Tuesday, December 31, 2013

2014 Reading Challenges

OK, I admit it: I'm a reading challenge junkie. Let me just get that out of the way up front. I don't usually do read-a-longs or read-a-thons because I find the short time frames too restricting, hence my near obsession with year long challenges -- they all just sound like so much fun! I had considered skipping this year since I didn't complete very many of my 2013 reading challenges, but I keep seeing new ones pop up that really appeal to me and focus on the kinds of books I'd like to be reading in the coming year. I'd also like to think the fact I read so few books this year has a LOT to do with how busy I've been working on the new house (that's a good excuse right?).

So at the risk of over-extending myself (my overflowing bookshelves being prime evidence that I am often guilty of this), I'm re-trying a few challenges and adding in some new ones for 2014. This time around, I'm not going to list book choices for each one, but will instead use my GoodReads shelves to keep track of books that potentially qualify. (They are not all fully organized yet, be they will be. Eventually.) I've chosen some challenges based on subject and some based on format/length/total number, so there will be a lot of cross-over. This is a good thing otherwise I'd be reading 200+ books, which is so not realistic for me. Whenever a challenge level offers a range (say 1-4 books), I will list the higher number for my progress bar, but will consider it a success to end up anywhere in the range.

Everyone who joins challenges does so for different reasons -- for some, they are a way to motivate themselves to tackle more difficult subjects, longer length books, classics, or some other more intimidating reading goal. I'm the kind of person that likes to join a lot of different themed challenges at lower levels, as a reminder to diversify my reading selections -- to each his own, I say! And if you think I'm nuts, I'm OK with that, too. If you want to join any of these yourself, click on the "Hosted by" link to head over to the host's site for more information and to sign-up. It's always fun to be in the company of like-minded readers :)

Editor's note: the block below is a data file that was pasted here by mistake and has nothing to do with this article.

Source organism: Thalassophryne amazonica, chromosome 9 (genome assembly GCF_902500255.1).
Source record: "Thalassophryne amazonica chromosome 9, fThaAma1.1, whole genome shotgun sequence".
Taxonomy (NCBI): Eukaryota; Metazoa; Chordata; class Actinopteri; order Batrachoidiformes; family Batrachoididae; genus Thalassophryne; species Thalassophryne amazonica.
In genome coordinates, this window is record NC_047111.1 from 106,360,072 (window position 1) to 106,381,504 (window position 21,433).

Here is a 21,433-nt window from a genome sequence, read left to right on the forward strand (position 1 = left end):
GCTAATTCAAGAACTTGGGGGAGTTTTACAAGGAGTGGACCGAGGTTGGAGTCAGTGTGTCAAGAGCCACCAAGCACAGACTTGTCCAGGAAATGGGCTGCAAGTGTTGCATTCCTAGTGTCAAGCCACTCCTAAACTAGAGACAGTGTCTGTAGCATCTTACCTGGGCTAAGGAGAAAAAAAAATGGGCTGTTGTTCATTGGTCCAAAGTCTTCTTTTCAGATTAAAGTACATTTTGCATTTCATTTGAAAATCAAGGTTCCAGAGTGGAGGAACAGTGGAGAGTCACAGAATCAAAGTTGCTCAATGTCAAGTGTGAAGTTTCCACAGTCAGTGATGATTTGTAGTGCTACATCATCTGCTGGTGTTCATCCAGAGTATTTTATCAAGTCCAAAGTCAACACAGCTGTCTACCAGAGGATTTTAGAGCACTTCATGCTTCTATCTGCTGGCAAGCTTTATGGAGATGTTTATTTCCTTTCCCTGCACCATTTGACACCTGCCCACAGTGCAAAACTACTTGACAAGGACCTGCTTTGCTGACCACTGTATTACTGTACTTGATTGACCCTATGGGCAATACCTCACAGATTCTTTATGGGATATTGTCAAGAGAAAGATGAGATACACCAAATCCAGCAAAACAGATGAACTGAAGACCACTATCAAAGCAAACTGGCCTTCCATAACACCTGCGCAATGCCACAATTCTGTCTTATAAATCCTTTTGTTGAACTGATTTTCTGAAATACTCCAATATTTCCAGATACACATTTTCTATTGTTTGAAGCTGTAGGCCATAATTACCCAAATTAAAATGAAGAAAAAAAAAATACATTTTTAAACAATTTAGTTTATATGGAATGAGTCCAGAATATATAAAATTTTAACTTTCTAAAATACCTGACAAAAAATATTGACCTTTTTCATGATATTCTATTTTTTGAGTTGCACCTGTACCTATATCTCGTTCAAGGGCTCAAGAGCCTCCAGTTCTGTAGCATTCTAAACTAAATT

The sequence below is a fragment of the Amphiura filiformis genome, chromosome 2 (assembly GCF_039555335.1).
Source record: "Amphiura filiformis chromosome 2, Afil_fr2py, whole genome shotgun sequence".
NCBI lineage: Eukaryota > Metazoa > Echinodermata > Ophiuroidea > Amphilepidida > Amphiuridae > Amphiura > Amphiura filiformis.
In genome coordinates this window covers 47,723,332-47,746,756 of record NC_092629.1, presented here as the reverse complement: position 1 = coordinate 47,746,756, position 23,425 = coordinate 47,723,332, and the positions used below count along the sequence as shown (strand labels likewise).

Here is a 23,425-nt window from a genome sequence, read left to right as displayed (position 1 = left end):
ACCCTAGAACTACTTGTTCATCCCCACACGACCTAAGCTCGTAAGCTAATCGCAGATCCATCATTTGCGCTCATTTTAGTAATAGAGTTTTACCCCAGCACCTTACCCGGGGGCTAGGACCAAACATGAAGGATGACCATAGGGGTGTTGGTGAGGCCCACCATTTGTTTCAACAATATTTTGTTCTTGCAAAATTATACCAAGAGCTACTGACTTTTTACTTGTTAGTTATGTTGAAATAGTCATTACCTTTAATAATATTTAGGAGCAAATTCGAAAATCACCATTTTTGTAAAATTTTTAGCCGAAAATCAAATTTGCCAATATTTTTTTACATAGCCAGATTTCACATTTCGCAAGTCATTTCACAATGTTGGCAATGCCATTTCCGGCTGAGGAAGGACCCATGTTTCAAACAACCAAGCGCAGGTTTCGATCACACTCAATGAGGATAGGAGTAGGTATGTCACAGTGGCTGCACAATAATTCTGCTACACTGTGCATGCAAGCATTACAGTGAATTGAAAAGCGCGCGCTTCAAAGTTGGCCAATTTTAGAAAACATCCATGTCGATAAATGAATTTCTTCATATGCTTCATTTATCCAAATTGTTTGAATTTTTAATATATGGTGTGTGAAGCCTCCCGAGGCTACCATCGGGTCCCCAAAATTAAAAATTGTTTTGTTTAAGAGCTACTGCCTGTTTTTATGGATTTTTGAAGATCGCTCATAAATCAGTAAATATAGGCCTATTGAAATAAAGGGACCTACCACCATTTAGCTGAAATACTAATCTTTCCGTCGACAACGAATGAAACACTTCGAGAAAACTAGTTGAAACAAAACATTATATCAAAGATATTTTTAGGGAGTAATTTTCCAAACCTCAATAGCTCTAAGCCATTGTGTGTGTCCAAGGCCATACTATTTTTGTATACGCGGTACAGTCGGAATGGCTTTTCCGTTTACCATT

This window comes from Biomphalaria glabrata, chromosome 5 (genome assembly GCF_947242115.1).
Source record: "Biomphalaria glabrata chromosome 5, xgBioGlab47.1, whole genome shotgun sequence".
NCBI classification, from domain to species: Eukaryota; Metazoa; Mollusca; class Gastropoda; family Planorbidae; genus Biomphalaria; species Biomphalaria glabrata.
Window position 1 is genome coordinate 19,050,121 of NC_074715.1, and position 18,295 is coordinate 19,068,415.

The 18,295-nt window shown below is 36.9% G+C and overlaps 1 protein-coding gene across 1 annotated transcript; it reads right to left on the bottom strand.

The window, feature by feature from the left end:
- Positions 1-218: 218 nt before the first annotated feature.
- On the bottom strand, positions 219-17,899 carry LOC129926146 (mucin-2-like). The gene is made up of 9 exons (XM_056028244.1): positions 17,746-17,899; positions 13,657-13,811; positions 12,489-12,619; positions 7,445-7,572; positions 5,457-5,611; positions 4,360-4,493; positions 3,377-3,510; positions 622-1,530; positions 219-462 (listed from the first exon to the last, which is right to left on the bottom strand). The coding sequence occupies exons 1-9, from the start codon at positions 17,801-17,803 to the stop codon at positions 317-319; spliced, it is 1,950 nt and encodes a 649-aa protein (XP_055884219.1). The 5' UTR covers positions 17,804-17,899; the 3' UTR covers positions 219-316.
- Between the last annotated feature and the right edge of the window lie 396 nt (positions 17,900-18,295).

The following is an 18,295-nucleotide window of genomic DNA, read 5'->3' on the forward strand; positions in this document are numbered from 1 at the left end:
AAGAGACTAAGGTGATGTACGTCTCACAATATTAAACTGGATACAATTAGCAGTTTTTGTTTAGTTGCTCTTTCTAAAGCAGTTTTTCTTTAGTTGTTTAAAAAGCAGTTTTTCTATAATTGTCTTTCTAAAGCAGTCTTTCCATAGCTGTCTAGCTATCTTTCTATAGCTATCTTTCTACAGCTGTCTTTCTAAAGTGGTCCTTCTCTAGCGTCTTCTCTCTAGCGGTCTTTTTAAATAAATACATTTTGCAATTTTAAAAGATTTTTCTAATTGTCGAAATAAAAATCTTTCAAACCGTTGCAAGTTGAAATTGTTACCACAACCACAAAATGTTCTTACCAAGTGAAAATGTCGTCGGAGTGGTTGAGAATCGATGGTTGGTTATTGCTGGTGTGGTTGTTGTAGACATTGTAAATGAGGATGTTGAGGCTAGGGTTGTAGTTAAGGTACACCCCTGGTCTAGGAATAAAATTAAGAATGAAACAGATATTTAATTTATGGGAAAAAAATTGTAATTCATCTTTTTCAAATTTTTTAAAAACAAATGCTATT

P.S. A big thank you to The Book Vixen for the easy tutorial for creating progress bars!

Photo credit: Old Books by Petr Kratochvil
I did really miserably at my own challenge last year, but am determined to give it another go! I'm setting my goal a bit lower to get me started, but am hoping to raise the bar later on. I'm planning to read mostly banned/challenged classics that are on my Classics Club list and will try not to be tempted to re-read Harry Potter :) :)

Hosted by: Me!
Goal: Rebel, 6-9 books
GoodReads shelf: Banned/Challenged Books
Progress: 
9/9 banned or challenged books
COMPLETED!

A Light in the Attic, by Shel Silverstein
Persepolis, by Marjane Satrapi
The Joy Luck Club, by Amy Tan
Maus I, by Art Spiegelman
Maus II, by Art Spiegelman
If I Stay, by Gayle Forman
Harry Potter and the Sorcerer's Stone, by JK Rowling
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The new house really put a kink in my classics reading plans last year, but I'm determined to do better this year! Just for this challenge, I will list my tentative choices since the categories are quite specific. I will use this challenge to help jump-start my commitment to the Classics Club which also fell by the wayside in the midst of all the chaos!

Hosted by: Books and Chocolate
Goal: 6 required categories
A 20th Century Classic (The Crucible, by Arthur Miller)
A 19th Century Classic (Great Classic Humor, by Mark Twain, et al)
A Classic by a Woman Author (The Secret of the Old Clock, by Carolyn Keene)
A Classic in Translation (Oedipus Rex, by Sophocles)
A Classic About War
A Classic by an Author Who Is New To Me (The Strange Case of Dr. Jekyll and Mr. Hyde, by Robert Louis Stevenson)

& 5 optional categories
An American Classic
A Classic Mystery, Suspense or Thriller
A Historical Fiction Classic
A Classic That's Been Adapted Into a Movie or TV Series (Beowulf)
A Review of the Movie or TV Series adapted from above

Progress: 
5/6 required categories

1/5 optional categories